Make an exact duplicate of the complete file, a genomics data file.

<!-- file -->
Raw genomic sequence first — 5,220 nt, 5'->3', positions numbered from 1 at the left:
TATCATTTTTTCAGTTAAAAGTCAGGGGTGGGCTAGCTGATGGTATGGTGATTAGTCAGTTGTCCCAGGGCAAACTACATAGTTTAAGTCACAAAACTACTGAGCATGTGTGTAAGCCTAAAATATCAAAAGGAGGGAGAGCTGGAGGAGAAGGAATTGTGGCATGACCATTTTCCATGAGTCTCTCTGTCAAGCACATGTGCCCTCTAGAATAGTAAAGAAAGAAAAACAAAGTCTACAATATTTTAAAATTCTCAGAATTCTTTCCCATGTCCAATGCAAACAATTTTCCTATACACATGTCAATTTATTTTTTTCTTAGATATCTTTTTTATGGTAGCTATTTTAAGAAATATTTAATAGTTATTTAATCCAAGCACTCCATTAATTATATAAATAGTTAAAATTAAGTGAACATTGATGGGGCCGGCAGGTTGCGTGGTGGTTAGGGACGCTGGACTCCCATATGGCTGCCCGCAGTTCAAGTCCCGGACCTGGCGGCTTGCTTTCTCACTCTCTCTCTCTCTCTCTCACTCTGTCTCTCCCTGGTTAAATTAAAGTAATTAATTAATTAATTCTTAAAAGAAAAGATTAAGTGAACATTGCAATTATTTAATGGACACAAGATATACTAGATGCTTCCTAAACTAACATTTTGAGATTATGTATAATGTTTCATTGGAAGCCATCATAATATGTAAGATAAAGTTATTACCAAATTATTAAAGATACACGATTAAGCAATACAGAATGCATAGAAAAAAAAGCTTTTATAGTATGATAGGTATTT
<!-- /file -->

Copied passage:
Raw genomic sequence first — 5,220 nt, 5'->3', positions numbered from 1 at the left:
TATCATTTTTTCAGTTAAAAGTCAGGGGTGGGCTAGCTGATGGTATGGTGATTAGTCAGTTGTCCCAGGGCAAACTACATAGTTTAAGTCACAAAACTACTGAGCATGTGTGTAAGCCTAAAATATCAAAAGGAGGGAGAGCTGGAGGAGAAGGAATTGTGGCATGACCATTTTCCATGAGTCTCTCTGTCAAGCACATGTGCCCTCTAGAATAGTAAAGAAAGAAAAACAAAGTCTACAATATTTTAAAATTCTCAGAATTCTTTCCCATGTCCAATGCAAACAATTTTCCTATACACATGTCAATTTATTTTTTTCTTAGATATCTTTTTTATGGTAGCTATTTTAAGAAATATTTAATAGTTATTTAATCCAAGCACTCCATTAATTATATAAATAGTTAAAATTAAGTGAACATTGATGGGGCCGGCAGGTTGCGTGGTGGTTAGGGACGCTGGACTCCCATATGGCTGCCCGCAGTTCAAGTCCCGGACCTGGCGGCTTGCTTTCTCACTCTCTCTCTCTCTCTCTCACTCTGTCTCTCCCTGGTTAAATTAAAGTAATTAATTAATTAATTCTTAAAAGAAAAGATTAAGTGAACATTGCAATTATTTAATGGACACAAGATATACTAGATGCTTCCTAAACTAACATTTTGAGATTATGTATAATGTTTCATTGGAAGCCATCATAATATGTAAGATAAAGTTATTACCAAATTATTAAAGATACACGATTAAGCAATACAGAATGCATAGAAAAAAAAGCTTTTATAGTATGATAGGTATTT